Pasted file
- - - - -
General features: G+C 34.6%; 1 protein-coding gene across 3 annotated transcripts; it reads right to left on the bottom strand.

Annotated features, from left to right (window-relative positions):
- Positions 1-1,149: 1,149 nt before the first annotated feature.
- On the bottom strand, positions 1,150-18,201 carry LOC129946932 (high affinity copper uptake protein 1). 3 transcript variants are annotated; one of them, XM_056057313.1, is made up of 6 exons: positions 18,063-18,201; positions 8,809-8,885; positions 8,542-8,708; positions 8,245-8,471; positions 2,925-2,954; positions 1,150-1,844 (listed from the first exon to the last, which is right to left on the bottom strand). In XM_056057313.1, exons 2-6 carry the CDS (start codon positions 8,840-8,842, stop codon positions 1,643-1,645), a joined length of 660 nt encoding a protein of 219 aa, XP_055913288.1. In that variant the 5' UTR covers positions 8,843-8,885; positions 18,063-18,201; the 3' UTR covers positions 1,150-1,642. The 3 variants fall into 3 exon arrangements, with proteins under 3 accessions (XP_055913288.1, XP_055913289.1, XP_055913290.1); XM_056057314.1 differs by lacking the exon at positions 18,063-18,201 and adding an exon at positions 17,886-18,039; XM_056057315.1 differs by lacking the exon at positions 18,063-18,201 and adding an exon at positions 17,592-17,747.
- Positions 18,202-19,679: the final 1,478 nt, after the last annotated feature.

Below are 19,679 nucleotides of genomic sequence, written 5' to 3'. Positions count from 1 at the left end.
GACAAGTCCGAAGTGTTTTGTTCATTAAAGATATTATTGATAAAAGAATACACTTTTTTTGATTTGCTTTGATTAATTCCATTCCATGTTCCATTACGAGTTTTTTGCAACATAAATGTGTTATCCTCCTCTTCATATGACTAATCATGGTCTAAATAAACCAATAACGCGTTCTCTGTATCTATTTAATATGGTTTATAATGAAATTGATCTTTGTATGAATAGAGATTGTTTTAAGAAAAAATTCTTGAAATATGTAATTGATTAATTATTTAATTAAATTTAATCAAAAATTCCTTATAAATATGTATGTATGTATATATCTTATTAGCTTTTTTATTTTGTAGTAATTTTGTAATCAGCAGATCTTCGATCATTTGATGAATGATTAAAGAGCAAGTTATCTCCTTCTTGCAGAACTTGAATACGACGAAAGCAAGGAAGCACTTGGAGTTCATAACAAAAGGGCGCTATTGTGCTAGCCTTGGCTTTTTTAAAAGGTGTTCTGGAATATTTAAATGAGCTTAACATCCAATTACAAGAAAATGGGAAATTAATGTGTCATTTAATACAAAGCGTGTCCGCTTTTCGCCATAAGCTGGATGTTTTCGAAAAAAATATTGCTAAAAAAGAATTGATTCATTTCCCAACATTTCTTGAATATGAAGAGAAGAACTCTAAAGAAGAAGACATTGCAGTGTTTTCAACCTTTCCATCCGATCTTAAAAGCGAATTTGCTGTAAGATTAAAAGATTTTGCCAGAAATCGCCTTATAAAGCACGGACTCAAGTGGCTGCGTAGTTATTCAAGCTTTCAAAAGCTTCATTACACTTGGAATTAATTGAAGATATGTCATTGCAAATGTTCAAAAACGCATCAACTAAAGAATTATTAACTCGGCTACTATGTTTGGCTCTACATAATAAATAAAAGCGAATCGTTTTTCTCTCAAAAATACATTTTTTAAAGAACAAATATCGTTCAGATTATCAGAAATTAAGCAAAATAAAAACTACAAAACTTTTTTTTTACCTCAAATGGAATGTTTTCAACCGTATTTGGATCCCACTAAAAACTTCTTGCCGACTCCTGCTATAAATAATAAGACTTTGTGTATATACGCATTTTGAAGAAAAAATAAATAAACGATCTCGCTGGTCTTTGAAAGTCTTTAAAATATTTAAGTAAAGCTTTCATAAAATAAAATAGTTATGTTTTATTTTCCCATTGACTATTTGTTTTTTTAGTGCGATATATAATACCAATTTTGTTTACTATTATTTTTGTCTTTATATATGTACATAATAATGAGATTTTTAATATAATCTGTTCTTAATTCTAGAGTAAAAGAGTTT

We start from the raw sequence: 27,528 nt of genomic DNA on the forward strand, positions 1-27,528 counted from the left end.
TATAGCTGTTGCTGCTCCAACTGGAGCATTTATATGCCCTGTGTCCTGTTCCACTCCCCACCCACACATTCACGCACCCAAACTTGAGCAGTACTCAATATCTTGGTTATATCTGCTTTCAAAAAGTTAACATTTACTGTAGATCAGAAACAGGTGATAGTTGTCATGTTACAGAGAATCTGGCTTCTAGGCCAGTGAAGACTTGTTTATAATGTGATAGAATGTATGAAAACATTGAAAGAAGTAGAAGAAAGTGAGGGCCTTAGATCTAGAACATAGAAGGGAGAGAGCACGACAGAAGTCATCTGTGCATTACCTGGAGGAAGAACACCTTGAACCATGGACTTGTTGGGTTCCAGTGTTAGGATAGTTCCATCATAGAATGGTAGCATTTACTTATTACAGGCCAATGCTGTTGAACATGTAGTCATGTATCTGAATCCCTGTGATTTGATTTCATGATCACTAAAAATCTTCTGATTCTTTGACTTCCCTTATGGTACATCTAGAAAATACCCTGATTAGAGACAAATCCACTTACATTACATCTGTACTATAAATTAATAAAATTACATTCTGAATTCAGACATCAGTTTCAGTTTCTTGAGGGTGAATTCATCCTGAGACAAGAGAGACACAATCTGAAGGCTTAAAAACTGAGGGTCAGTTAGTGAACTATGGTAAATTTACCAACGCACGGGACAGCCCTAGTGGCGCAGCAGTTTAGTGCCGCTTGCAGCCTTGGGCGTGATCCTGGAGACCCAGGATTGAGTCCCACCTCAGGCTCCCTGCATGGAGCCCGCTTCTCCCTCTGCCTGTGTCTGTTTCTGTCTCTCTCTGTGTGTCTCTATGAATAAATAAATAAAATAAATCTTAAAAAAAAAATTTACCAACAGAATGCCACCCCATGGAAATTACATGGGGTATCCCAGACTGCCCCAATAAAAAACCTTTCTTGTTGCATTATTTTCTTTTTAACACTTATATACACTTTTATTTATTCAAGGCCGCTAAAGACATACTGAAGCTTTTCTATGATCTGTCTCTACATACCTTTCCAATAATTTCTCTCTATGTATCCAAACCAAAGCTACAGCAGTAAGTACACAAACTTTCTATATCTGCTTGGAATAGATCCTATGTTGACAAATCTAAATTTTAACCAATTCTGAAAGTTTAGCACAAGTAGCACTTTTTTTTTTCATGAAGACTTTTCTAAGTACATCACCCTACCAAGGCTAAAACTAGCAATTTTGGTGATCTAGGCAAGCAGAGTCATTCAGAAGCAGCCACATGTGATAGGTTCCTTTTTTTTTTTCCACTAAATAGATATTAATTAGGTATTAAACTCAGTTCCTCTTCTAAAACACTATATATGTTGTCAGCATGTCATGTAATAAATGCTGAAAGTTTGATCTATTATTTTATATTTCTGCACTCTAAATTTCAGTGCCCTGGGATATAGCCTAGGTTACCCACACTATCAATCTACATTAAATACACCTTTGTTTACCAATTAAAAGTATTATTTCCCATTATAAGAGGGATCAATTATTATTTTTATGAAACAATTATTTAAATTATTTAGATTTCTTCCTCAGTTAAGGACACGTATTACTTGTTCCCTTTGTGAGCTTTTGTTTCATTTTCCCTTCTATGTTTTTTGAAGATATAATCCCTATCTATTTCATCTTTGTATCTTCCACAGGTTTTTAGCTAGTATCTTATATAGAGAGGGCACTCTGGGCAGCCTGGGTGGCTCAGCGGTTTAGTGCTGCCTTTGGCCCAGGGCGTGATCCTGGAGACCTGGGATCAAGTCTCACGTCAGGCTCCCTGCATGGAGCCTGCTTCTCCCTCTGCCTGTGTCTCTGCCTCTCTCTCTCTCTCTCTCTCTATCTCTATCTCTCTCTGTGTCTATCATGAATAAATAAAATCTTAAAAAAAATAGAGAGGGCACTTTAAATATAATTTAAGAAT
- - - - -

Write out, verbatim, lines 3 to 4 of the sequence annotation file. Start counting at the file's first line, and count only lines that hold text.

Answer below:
- Positions 1-1,149: 1,149 nt before the first annotated feature.
- On the bottom strand, positions 1,150-18,201 carry LOC129946932 (high affinity copper uptake protein 1). 3 transcript variants are annotated; one of them, XM_056057313.1, is made up of 6 exons: positions 18,063-18,201; positions 8,809-8,885; positions 8,542-8,708; positions 8,245-8,471; positions 2,925-2,954; positions 1,150-1,844 (listed from the first exon to the last, which is right to left on the bottom strand). In XM_056057313.1, exons 2-6 carry the CDS (start codon positions 8,840-8,842, stop codon positions 1,643-1,645), a joined length of 660 nt encoding a protein of 219 aa, XP_055913288.1. In that variant the 5' UTR covers positions 8,843-8,885; positions 18,063-18,201; the 3' UTR covers positions 1,150-1,642. The 3 variants fall into 3 exon arrangements, with proteins under 3 accessions (XP_055913288.1, XP_055913289.1, XP_055913290.1); XM_056057314.1 differs by lacking the exon at positions 18,063-18,201 and adding an exon at positions 17,886-18,039; XM_056057315.1 differs by lacking the exon at positions 18,063-18,201 and adding an exon at positions 17,592-17,747.